I shot a goat today. One minute it was happily munching on some irradiated, post-nuclear scrubland. Then I stole its water bowl, and it attacked me. So I shot it. Bam! No more goat.
It’s hardly the worst of videogame crimes, but it continues to gnaw at my conscience. I’m not the sort of gamer who goes around shooting pixelated ruminants just for the hell of it. And there’ll be a price to pay. Wasteland 2 is a proper, grown-up role-playing game, where choices are important and actions have consequences. Sometimes those consequences manifest immediately and sometimes they won’t be felt for a while. There’s a villager I didn’t help, and a town I didn’t save, but it’s the goatricide that I regret the most. He was a cute goat, and his name was Aberforth. I’m sorry, Aberforth.
But I’m getting ahead of myself. It’s entirely possible that you’re one of the 70,000 Kickstarter backers that made Wasteland 2 possible, in which case I’ll keep this short: thank you. However, it’s also possible that you’ve been living inside a news-free radiation shelter for the last couple of years, so allow me to offer some background. Wasteland 2 is the sequel to a role-playing game that you probably haven’t played. By today’s standards, the 1988 original (which comes bundled with the Digital Deluxe version) is a throwback to another age. But there’s some decent gameplay behind those DOS-era graphics and, more importantly, Wasteland was the game that inspired Fallout. And you’ve all heard of Fallout, right?
So there’s a strong sense of heritage to Wasteland 2, but it’s also an atmospheric, authentic and compelling game in its own right. Things start in familiar fashion as you pick the four Desert Rangers that will be your companions for the 50-hour quest, and then you’re plunged into a world which combines a fresh, modern feel with the best elements of games gone by.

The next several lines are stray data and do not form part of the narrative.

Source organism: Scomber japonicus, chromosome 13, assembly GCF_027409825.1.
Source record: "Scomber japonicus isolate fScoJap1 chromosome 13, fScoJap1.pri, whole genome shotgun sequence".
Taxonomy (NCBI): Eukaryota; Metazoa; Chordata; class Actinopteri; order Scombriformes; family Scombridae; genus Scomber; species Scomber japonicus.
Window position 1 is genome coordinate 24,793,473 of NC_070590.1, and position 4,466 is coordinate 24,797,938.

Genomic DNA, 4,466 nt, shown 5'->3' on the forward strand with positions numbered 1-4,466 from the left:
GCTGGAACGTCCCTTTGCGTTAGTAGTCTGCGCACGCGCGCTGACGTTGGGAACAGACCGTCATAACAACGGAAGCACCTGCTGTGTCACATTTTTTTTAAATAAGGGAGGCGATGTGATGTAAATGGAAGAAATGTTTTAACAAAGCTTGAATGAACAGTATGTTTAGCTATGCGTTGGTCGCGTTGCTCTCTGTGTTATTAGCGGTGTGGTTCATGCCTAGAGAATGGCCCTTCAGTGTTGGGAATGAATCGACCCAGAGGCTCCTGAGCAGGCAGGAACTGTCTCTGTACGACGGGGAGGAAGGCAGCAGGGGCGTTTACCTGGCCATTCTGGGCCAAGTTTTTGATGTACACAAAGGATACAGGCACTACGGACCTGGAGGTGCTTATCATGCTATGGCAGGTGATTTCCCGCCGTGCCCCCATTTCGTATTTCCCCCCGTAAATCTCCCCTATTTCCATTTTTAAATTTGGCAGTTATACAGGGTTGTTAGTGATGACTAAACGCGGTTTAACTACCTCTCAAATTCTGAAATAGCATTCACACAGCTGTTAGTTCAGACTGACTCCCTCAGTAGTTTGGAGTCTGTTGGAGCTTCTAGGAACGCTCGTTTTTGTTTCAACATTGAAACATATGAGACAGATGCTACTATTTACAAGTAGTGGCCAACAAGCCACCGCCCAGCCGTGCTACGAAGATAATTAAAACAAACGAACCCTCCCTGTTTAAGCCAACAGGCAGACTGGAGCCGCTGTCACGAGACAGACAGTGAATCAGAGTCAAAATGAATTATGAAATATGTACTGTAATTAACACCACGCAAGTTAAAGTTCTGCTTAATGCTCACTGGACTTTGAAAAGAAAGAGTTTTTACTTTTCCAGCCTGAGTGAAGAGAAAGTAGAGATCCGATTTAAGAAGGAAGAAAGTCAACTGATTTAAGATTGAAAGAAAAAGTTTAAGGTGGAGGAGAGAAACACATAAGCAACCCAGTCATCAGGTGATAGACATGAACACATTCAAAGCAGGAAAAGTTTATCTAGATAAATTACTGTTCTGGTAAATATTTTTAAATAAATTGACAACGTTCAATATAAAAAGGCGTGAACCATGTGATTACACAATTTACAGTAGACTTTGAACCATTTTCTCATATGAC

At heart, Wasteland 2 is a party-based isometric RPG, with similar gameplay to classics such as Baldur’s Gate and the first two Fallout titles. The role-playing aspect is well-integrated into the core game but, thanks to an inspired low-key tutorial, it’s as straightforward and un-beardy as can be. On top of this, the story is strong enough to make you care. That’s why I’m still worried about what I did to the goat.
Special mention goes to the combat engine, which is excellent. Whenever a hostile encounter occurs, the action switches to a turn-based tactical interface. It’s very retro – Fallout veterans will be right at home – but it shares the pace and excitement that made the recent XCOM reboot such a success. And, just like XCOM, the game’s mechanics are solid, and the graphics and sound create an atmosphere which makes it easy to keep playing for longer than you originally planned.
Wasteland 2 is still in the early-access phase, so bugs and regular updates are a given. However, I didn’t encounter anything truly game-breaking, and everything ran well on my mid-spec PC. Reassuringly, the game is fully playable right now, and there’s still time for the developers to tweak things before the (rumoured) official release in September. Even in its current state, Wasteland 2 is an excellent game. With a little more polish, the combination of strong narrative, enduring gameplay and up-to-the-minute presentation could very well make it a modern classic.
– Rob P.